A Flock of Geese Triggers Another Hazard

When hazy conditions combine with clouds of snow geese, a pilot learns the value of over communicating and ADS-B.

Most pilots don’t need an excuse to go fly on a calm, sunny Saturday morning, but on this particular day, I had a good one. The plan was for my Cessna 172 to be part of a four-airplane formation, launching from St. Louis Downtown Airport (KCPS) at about 10 a.m. to fly over a parade in St. Louis, Illinois. The event was a peace march organized by the widow of David Dorn, a retired Black St. Louis police captain killed by looters on June 2, 2020,  while he was protecting a friend’s pawn shop during the unrest following the death of George Floyd.

My VFR flight started an hour earlier from Smartt Field (KSET) near St. Charles, Missouri, which is just a short 20-minute hop from the west. After landing at KCPS and meeting the other three pilots, we took off in quick succession, with permission and coordination from the tower.  Shortly after takeoff, the local controller handed us over to St. Louis Tracon, which then coordinated the flyover above the parade route.

Despite the haze, everything went perfectly well, and after the flyover, each of us split off to fly back to our home airports. I decided to fly back to the north over the scenic Mississippi River, and I coordinated with the KCPS controller again until my airplane was out of his airspace near Granite City, Illinois. From there, I skirted east of the St. Louis Class B airspace by staying over the Mississippi and tuned my radio to the unicom frequency, 122.7, for KSET traffic.

As I was flying in the haze over the confluence of the mighty Mississippi and the Missouri rivers at 2,000 feet msl, I saw a small cloud moving quickly toward me. Yikes—a large flock of snow geese over the Mississippi flyway! Who would have ever expected to see them in late August? For the uneducated, snow geese do not fly in a “V” formation typical of Canada geese but instead fly in what appears to be a small white cloud. After a quick bank to the right, I was out of their way and continued on.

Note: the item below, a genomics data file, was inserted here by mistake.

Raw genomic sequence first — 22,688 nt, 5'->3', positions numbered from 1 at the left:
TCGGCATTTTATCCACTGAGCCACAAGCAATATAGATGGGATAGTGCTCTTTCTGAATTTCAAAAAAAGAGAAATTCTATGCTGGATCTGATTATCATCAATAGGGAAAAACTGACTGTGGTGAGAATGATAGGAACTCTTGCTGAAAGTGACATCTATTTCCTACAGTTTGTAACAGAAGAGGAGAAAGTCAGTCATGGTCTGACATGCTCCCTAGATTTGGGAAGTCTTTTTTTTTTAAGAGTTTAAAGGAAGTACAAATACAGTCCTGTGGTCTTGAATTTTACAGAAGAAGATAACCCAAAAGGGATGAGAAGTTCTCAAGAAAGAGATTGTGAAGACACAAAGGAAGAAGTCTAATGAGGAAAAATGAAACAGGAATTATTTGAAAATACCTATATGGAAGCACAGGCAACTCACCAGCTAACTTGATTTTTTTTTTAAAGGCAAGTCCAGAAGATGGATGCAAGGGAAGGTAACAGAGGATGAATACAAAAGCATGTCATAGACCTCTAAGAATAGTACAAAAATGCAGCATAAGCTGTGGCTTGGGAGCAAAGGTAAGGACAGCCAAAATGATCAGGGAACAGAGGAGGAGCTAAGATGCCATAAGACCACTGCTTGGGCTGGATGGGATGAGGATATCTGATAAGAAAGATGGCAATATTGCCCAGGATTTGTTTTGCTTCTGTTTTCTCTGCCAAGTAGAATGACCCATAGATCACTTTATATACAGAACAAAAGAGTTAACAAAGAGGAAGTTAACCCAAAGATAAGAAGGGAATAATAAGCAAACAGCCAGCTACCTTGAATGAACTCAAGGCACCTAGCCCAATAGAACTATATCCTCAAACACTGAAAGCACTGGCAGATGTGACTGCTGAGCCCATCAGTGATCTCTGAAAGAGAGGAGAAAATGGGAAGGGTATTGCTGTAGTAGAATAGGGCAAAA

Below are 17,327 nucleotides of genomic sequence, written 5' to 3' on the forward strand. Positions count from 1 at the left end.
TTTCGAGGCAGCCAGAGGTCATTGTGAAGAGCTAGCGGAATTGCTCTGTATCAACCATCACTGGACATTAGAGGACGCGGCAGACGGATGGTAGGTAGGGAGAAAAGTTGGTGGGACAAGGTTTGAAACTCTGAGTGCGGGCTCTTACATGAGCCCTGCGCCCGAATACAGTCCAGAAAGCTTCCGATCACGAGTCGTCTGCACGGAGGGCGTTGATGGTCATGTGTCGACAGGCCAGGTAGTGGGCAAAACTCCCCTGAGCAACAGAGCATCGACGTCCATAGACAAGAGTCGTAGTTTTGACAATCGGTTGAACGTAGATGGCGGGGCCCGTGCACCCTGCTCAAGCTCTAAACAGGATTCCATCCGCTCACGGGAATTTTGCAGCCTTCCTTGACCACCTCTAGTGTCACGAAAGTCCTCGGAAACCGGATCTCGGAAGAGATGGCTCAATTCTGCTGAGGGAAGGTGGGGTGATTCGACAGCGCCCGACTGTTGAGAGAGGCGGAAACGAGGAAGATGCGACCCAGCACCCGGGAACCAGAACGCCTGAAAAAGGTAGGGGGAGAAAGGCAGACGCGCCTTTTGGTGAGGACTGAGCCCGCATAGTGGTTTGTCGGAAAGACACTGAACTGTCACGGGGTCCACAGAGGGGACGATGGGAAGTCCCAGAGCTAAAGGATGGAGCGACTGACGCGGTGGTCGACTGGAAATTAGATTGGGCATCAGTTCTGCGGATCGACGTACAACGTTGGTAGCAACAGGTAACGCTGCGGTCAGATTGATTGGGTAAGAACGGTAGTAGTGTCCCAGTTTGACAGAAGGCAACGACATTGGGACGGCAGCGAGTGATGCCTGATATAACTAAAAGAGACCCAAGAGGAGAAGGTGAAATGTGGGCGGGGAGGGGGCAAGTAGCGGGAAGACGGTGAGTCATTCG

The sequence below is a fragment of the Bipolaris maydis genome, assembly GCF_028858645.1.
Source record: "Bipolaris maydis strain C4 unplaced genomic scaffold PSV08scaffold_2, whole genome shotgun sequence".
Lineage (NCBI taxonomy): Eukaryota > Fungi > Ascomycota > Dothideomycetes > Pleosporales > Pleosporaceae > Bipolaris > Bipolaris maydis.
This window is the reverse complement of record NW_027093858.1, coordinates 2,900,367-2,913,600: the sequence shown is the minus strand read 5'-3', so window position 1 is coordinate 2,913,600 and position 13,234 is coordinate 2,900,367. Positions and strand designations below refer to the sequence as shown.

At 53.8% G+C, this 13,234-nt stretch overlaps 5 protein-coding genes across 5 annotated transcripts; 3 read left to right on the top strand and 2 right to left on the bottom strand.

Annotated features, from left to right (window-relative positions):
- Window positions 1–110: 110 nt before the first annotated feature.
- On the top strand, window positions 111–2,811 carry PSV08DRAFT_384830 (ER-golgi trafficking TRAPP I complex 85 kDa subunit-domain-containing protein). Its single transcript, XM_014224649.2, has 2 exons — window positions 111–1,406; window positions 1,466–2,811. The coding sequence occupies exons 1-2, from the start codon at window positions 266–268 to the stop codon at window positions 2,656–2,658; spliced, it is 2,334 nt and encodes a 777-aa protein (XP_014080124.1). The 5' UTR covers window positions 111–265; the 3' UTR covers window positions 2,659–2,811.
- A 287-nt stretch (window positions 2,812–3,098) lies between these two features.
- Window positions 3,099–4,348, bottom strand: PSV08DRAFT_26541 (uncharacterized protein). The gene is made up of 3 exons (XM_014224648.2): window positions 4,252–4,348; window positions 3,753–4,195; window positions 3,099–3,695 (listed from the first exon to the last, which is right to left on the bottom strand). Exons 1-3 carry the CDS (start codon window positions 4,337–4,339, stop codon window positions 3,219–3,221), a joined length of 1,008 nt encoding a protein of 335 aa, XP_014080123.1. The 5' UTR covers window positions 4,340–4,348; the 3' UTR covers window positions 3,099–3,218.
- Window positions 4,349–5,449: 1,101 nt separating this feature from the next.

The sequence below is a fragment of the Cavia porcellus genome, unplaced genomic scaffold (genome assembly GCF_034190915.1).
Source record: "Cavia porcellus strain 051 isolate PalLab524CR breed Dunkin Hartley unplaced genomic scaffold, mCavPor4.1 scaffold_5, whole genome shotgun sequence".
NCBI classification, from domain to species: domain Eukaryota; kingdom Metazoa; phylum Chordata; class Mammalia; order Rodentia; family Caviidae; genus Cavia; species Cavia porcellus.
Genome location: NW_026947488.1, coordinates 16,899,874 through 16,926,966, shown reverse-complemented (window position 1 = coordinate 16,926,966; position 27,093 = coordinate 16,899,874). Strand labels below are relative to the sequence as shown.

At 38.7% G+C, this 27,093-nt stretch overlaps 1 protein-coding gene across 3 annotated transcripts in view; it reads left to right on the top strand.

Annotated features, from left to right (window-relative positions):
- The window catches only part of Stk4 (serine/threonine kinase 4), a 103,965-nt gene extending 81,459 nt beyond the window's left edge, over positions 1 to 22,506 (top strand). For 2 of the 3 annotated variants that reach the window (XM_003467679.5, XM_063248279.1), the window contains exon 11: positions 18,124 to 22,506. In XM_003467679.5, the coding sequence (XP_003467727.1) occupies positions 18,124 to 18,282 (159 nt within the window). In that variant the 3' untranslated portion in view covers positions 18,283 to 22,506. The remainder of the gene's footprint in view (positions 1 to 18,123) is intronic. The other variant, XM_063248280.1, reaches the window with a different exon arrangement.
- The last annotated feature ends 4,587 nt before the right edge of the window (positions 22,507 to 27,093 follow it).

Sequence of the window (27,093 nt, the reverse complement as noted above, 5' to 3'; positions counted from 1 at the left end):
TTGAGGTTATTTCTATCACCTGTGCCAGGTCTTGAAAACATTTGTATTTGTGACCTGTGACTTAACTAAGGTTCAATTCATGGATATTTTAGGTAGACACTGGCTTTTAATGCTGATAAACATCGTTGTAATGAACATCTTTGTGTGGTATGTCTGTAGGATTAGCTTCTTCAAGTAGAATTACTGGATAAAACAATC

As I was flying in the haze over the confluence of the mighty Mississippi and the Missouri rivers at 2,000 feet msl, I saw a small cloud moving quickly toward me. Yikes—a large flock of snow geese over the Mississippi flyway!

Next, I transmitted on 122.7 to alert other pilots in the area of my position at 2,000 feet over Alton, Illinois, which is about 10 miles east of my home field. Seconds later, another pilot reported taking off from Runway 36 at my home airport, with the intentions of flying east. I assumed she heard me and would fly well below my westbound track. Remember the old saying about why you should never “assume” anything? This bears repeating.

Then it happened again—another large flock of snow geese suddenly appeared and another evasive maneuver was made. This distracted me so much, I forgot about the other airplane.

Within moments of banking out of the way of this second flock of snow geese, the ADS-B began yelling, “Traffic 12 o’clock, traffic 12 o’clock.” Drats, I could see nothing but the haze. Even though I had turned on the anti-collision lights, strobes and landing lights for an extra layer of protection in the reduced visibility, a Cessna 152 suddenly appeared head-on in my windshield. As I climbed to my right, the other airplane dived to the left. We were close enough that I could confirm it had the same tail number as the airplane taking off a few minutes earlier. Thankfully, the rest of the flight was uneventful.

There are plenty of lessons to be learned from this flight. First, always be vigilant when flying near a migratory-bird flyway, regardless of the season.

Second, exercise extreme caution while flying in haze. 

Third, never assume other pilots hear or understand what your position is—or what your intentions are. 

And finally, communicate. Initially, I was mad at the other pilot for nearly causing a catastrophe, but then remembered it was my responsibility to communicate effectively with others to make sure each of us knows where we are and where we are going.

Editor’s Note: This article originally appeared in the November 2021 edition of FLYING Magazine.

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